On the beach a tourist couple are ankle-deep in the surf, and she’s performing the kind of frolicking you only perform at the edge of the sea if you have a camera’s gaze upon you. The boyfriend, a man in his late thirties, is insta-framing the early sunset behind his partner using his phone, and while the waves make it difficult to hear for sure he seems to be encouraging her into some serious hair tossing and general beachside attractiveness. He looks most sastisfied when she gets too deep into the water for complete comfort, when she has to regain her balance and laughs, or is splashed by the more vigorous waves; these are surfing waters, the incoming wash is often unpredictable. Isn’t this crazy? says her laugh. Aren’t we crazy? She tries her most daring move yet in the shifting sands: a full double twirl in the water, arms outstretched. But her boyfriend doesn’t see. Something has arrived on his phone – he has shifted it into profile on his palm – and he walks away from the waves, away from her, distracted by whatever has beamed into his inbox.
Three Japanese women in shades and shorts, perhaps in their 30s, are posing in the centre of the marbled square that draws you in to the Bendictine abbey. In the blank heat of late morning there’s nothing of the breeze that smooths the mountaintop, but all the same these three are giving it some serious energy. Two of them throw frozen shapes like Charlie’s Angels or the Bee Gees or some shit: jaunty hips, shoulders slanted. Extended arms point to multiple architectural features, but eyes are directed steadily down the lens of the camera, held by the third woman at the edge of the square. The facade of the monastery rises in the background, the same colour as the hillside, almost as if hewn from the rockface. A frame is taken, the camera changes hands, the subjects re-arrange themselves wordlessly into an equally outrageous formation and hold, playing statues for as long as it takes the picture to be taken. Sometimes it takes quite a while. They keep holding the pose, always with minimal-to-zero expression on their faces.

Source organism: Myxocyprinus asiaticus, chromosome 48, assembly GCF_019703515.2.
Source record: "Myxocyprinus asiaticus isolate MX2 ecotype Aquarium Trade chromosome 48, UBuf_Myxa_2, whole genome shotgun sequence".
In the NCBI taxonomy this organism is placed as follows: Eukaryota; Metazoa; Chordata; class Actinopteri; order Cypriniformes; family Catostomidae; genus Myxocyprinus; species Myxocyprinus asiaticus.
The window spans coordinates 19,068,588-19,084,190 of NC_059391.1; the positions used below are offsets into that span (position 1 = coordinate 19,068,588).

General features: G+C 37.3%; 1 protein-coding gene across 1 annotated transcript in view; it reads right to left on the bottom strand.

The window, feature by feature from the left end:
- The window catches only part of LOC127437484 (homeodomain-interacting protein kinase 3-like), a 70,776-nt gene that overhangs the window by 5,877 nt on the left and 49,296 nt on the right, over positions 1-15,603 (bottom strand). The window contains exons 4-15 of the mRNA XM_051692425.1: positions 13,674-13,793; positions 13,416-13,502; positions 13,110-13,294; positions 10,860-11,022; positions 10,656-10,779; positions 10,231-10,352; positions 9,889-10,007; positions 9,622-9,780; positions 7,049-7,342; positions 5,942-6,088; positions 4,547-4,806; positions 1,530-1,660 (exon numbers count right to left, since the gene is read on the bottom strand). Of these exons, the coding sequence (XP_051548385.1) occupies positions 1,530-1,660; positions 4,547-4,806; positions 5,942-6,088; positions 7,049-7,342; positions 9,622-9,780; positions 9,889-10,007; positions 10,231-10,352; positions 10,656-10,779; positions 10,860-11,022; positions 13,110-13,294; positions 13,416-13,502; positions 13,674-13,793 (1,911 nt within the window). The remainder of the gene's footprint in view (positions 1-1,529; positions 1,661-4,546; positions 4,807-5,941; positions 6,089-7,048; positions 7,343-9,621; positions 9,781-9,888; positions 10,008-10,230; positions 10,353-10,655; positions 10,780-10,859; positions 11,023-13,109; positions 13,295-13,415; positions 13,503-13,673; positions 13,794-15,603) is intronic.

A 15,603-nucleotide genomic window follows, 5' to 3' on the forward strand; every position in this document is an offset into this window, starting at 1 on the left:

He’s an older gentleman, northern European, gaunt and pale and made twice his natural width by a loose floral shirt; she’s from south-east Asia, younger, plumper, shorter, smilier. They stand beneath a scant bright blossom on the path into Kandy’s botanical gardens while their guide, a Sinhalese force of nature happy to shout at the top of his voice about every floral feature in sight, fusses around them, moving them this way, that way. He eventually sets the couple a good foot or so apart. They seem to want to get closer to each other but their Sri Lankan guide isn’t convinced. He then dashes several paces back and drops into the most amazing shooting position: right leg extended forward and bent at the knee in a lunge, left leg anchored as far behind his arse as it’s possible to get, camera pushed out with both hands at maximum arm’s length. It’s somewhere between yoga pose and the starting position for a forgotten sport, and fair play, it gets a massive surprised grin from his subjects, and probably a good picture.